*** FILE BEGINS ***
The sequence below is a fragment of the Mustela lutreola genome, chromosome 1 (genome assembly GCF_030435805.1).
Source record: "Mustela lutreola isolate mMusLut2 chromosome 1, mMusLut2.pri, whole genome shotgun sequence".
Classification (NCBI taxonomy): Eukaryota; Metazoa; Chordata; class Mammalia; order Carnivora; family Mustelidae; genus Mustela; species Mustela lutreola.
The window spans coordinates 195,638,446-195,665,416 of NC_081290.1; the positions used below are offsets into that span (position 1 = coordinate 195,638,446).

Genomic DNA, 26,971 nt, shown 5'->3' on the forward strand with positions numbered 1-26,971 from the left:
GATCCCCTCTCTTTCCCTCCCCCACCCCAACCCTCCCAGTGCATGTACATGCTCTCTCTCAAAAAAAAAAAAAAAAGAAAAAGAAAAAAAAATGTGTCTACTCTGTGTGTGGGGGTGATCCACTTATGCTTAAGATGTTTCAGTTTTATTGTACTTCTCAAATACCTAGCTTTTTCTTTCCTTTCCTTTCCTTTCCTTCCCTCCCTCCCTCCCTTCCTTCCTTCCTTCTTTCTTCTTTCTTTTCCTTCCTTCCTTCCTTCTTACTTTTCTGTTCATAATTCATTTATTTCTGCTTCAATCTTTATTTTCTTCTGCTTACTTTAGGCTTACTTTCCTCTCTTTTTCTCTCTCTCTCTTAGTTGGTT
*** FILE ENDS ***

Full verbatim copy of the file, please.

The sequence below is a fragment of the Mustela lutreola genome, chromosome 1 (genome assembly GCF_030435805.1).
Source record: "Mustela lutreola isolate mMusLut2 chromosome 1, mMusLut2.pri, whole genome shotgun sequence".
Classification (NCBI taxonomy): Eukaryota; Metazoa; Chordata; class Mammalia; order Carnivora; family Mustelidae; genus Mustela; species Mustela lutreola.
The window spans coordinates 195,638,446-195,665,416 of NC_081290.1; the positions used below are offsets into that span (position 1 = coordinate 195,638,446).

Genomic DNA, 26,971 nt, shown 5'->3' on the forward strand with positions numbered 1-26,971 from the left:
GATCCCCTCTCTTTCCCTCCCCCACCCCAACCCTCCCAGTGCATGTACATGCTCTCTCTCAAAAAAAAAAAAAAAAGAAAAAGAAAAAAAAATGTGTCTACTCTGTGTGTGGGGGTGATCCACTTATGCTTAAGATGTTTCAGTTTTATTGTACTTCTCAAATACCTAGCTTTTTCTTTCCTTTCCTTTCCTTTCCTTCCCTCCCTCCCTCCCTTCCTTCCTTCCTTCTTTCTTCTTTCTTTTCCTTCCTTCCTTCCTTCTTACTTTTCTGTTCATAATTCATTTATTTCTGCTTCAATCTTTATTTTCTTCTGCTTACTTTAGGCTTACTTTCCTCTCTTTTTCTCTCTCTCTCTTAGTTGGTT